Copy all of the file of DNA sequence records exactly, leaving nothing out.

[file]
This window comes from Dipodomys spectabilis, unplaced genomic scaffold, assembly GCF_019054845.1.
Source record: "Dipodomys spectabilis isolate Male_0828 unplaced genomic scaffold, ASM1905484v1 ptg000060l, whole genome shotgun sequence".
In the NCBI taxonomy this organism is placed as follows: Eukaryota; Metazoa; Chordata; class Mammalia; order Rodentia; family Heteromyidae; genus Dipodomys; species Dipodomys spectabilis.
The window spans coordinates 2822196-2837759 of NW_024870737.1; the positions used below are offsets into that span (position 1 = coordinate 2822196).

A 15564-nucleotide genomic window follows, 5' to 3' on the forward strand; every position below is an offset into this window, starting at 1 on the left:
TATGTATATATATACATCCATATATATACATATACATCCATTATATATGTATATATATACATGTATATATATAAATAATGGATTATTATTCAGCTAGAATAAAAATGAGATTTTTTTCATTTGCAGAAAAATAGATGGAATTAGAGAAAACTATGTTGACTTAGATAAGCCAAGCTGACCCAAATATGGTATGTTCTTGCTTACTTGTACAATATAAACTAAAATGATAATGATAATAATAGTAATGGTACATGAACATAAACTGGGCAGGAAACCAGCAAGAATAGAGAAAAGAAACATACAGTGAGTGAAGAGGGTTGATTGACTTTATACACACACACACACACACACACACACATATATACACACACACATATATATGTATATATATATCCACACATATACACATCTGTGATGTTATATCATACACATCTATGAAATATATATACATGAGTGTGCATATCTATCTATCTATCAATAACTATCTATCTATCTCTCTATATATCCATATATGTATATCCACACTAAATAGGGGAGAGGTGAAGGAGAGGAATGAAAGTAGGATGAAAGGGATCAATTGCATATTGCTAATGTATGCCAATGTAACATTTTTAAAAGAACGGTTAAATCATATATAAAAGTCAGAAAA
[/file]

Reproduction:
This window comes from Dipodomys spectabilis, unplaced genomic scaffold, assembly GCF_019054845.1.
Source record: "Dipodomys spectabilis isolate Male_0828 unplaced genomic scaffold, ASM1905484v1 ptg000060l, whole genome shotgun sequence".
In the NCBI taxonomy this organism is placed as follows: Eukaryota; Metazoa; Chordata; class Mammalia; order Rodentia; family Heteromyidae; genus Dipodomys; species Dipodomys spectabilis.
The window spans coordinates 2822196-2837759 of NW_024870737.1; the positions used below are offsets into that span (position 1 = coordinate 2822196).

A 15564-nucleotide genomic window follows, 5' to 3' on the forward strand; every position below is an offset into this window, starting at 1 on the left:
TATGTATATATATACATCCATATATATACATATACATCCATTATATATGTATATATATACATGTATATATATAAATAATGGATTATTATTCAGCTAGAATAAAAATGAGATTTTTTTCATTTGCAGAAAAATAGATGGAATTAGAGAAAACTATGTTGACTTAGATAAGCCAAGCTGACCCAAATATGGTATGTTCTTGCTTACTTGTACAATATAAACTAAAATGATAATGATAATAATAGTAATGGTACATGAACATAAACTGGGCAGGAAACCAGCAAGAATAGAGAAAAGAAACATACAGTGAGTGAAGAGGGTTGATTGACTTTATACACACACACACACACACACACACACATATATACACACACACATATATATGTATATATATATCCACACATATACACATCTGTGATGTTATATCATACACATCTATGAAATATATATACATGAGTGTGCATATCTATCTATCTATCAATAACTATCTATCTATCTCTCTATATATCCATATATGTATATCCACACTAAATAGGGGAGAGGTGAAGGAGAGGAATGAAAGTAGGATGAAAGGGATCAATTGCATATTGCTAATGTATGCCAATGTAACATTTTTAAAAGAACGGTTAAATCATATATAAAAGTCAGAAAA